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1. Understand the risks

It’s important to understand all of the risks that cryptocurrencies are exposed to. A deeper understanding of these risks will make you more aware, better prepared and better equipped to handle them.

Generally speaking, cryptocurrencies are subject to three key risks:


Digital assets are prime targets for cybercriminals and hackers. But users should understand that blockchain technology has been developed to be incredibly hack resistant.

Bitcoin’s blockchain network, for example, uses a double SHA-256 hash function — commonly used for digital signatures and authentication — which is incredibly secure. Furthermore, since all transactions are stored on a block that is connected (or chained) to a previous block, a hacker needs to crack all the blocks simultaneously to disrupt the network.

That has never happened to Bitcoin.

Of course, third-party services such as exchanges and wallets are certainly vulnerable to cyberattacks. This is usually how bitcoin is stolen or lost to cybercriminals.


Cryptocurrencies are relatively more volatile than mainstream asset classes. That means the price of bitcoin swings more wildly than stocks, bonds, real estate or gold.

According to portfolio optimization specialist MacroAxis, the Dow Jones Industrial Average — a collection of blue-chip names in the U.S. — has a standard deviation of roughly 1.0. By comparision, bitcoin and ethereum have standard deviations of 4.0 and 4.5, respectively.

Put simply, bitcoin’s price can vary greatly from its long-term average.


The risk of being scammed by malicious creators or developers is a genuine risk for crypto investors. Projects like Bitconnect are an example of what could go wrong.

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2. Follow reputable sources

Now that you’re aware of the big risks, focus on cultivating the right sources of verified information.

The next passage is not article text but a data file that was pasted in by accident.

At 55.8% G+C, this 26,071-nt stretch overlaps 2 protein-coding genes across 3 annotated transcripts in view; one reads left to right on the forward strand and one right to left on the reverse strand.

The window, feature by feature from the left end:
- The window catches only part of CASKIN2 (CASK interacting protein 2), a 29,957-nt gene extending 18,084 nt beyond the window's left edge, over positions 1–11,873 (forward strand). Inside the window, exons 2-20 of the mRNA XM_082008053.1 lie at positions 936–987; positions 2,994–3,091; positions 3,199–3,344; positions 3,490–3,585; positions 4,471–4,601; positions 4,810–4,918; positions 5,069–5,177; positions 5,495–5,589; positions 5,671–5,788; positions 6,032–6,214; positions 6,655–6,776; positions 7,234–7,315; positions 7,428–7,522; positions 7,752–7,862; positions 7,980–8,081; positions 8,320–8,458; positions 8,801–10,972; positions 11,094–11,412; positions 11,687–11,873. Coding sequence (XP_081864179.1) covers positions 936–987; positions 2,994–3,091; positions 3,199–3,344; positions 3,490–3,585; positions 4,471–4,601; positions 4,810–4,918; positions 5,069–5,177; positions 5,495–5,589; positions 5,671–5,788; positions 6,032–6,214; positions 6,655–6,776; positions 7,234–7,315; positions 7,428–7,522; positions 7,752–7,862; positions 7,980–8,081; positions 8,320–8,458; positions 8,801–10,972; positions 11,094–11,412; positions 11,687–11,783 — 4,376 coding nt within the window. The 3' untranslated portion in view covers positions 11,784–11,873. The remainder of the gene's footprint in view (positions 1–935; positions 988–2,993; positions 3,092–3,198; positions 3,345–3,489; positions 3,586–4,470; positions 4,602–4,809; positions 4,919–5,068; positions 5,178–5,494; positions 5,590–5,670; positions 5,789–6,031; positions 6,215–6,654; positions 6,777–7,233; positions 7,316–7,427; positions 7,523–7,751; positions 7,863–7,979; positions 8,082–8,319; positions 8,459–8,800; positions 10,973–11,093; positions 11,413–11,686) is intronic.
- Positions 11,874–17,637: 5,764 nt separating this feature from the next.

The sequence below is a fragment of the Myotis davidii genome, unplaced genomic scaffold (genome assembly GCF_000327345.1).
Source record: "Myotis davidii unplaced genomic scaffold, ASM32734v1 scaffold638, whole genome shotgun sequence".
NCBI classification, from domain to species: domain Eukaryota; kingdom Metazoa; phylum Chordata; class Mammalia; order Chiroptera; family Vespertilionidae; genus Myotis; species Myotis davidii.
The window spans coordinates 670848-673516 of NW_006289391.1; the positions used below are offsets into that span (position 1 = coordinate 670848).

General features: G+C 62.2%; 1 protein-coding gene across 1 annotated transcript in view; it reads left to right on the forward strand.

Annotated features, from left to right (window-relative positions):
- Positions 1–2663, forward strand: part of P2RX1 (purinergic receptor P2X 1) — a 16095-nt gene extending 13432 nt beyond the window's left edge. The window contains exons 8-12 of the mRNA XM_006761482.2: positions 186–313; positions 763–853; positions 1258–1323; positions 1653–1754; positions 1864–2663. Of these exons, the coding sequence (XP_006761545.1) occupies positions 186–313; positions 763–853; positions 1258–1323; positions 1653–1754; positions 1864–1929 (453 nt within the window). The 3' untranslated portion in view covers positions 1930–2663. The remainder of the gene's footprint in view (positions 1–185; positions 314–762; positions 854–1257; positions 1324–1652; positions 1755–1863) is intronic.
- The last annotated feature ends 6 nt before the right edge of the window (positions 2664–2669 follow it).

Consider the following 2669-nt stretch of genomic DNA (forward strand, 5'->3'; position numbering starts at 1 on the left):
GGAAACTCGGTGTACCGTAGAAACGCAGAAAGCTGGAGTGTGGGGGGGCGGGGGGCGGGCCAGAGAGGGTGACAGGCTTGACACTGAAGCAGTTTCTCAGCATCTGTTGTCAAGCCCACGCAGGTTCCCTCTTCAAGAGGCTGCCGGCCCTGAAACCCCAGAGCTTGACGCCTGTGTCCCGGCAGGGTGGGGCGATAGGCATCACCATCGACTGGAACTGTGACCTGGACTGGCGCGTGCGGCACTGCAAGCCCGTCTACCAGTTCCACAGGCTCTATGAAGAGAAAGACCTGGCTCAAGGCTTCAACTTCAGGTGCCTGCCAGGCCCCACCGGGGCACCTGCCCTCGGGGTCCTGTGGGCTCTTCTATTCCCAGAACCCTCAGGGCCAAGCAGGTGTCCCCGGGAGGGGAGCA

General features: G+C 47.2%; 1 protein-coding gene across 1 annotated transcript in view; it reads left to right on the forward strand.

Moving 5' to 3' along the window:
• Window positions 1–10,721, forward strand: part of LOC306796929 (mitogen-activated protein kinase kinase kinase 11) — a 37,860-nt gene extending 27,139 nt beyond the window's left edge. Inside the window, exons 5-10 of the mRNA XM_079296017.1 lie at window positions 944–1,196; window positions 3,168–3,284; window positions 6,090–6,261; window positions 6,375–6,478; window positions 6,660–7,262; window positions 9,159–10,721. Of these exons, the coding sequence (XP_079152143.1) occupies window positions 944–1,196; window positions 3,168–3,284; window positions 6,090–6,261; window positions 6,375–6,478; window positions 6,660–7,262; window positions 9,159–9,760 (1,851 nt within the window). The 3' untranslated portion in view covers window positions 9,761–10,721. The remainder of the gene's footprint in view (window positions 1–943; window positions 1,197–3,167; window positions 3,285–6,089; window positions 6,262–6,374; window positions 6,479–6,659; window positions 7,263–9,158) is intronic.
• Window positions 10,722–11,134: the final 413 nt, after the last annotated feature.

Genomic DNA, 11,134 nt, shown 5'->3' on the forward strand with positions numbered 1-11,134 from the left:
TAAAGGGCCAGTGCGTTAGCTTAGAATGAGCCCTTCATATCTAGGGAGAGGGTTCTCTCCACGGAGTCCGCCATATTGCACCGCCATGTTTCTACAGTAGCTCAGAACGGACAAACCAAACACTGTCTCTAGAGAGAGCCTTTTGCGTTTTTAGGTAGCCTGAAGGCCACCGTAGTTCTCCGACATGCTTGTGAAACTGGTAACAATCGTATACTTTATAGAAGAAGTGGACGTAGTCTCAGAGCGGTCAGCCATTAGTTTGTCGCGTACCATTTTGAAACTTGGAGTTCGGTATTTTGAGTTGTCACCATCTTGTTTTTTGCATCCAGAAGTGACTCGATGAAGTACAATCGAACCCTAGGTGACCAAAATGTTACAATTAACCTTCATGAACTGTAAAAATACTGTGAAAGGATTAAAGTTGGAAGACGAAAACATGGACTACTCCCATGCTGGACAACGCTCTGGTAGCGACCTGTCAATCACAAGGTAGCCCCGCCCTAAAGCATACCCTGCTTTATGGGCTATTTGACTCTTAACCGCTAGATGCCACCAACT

Ethereum founder Vitalik Buterin’s Twitter account, for instance, is one of the best source of updates on the ethereum network’s development.

Meanwhile,, Binance Academy and Cointelegraph are great sources for general crypto news and technical information.

3. Focus on mainstream assets

Newer cryptocurrencies and digital assets are at higher risk of fraud and relatively more volatile. On the other hand, the biggest cryptocurrencies with long track records are relatively safe options.

Bitcoin, for instance, has been active for over 12 years. The chances of it being a fraud scheme are relatively slim. It’s also less volatile than smaller cryptocurrencies. Other mainstream crypto plays, such as Ether, Solana and USD Coin, are also less risky, generally speaking, than new niche cryptos with anonymous developers.

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4. Use the right tools and best practices

Over the past decade, the crypto community has adopted safety practices and developed new tools to protect their assets.

Beginners should consider adopting these tools and practices too. Taking your crypto off exchanges and storing it offline on a device like Ledger is probably a good idea.

You should also be wary of any links in suspicious emails or text messages to avoid phishing scams. Securely storing your private key is another critical step that can help you invest in crypto safely.

5. Start small

Security becomes more complicated when there’s a large amount of capital and a wide range of digital assets on the line.

Consider starting with a small amount of money and relatively few digital assets in order to make your crypto portfolio more manageble. You can always scale up as you get better at following all of the security protocols and best practices outlined above.

If you’ve followed all the steps mentioned thus far, your digital assets are relatively well-protected.

But these steps cannot fully mitigate the risk of loss. Crypto remains an emerging asset class and is highly volatile. That’s why it’s important to invest only a tiny fraction of your total wealth.

Cap your exposure to an amount of money you can comfortably lose.

The bottom line

Crypto investing isn’t for everyone.

If you’re looking for safe, predictable returns and security guarantees from third-party service providers, this asset class may not be suitable for you. But if you’re looking for an outsized return or portfolio diversification (and understand the many risks going into it), crypto assets could be an ideal bet.

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About the Author

Vishesh Raisinghani

Vishesh Raisinghani

Freelance Writer

Vishesh Raisinghani is a freelance contributor at MoneyWise. He has been writing about financial markets and economics since 2014 - having covered family offices, private equity, real estate, cryptocurrencies, and tech stocks over that period. His work has appeared in Seeking Alpha, Motley Fool Canada, Motley Fool UK, Mergers & Acquisitions, National Post, Financial Post, and Yahoo Canada.

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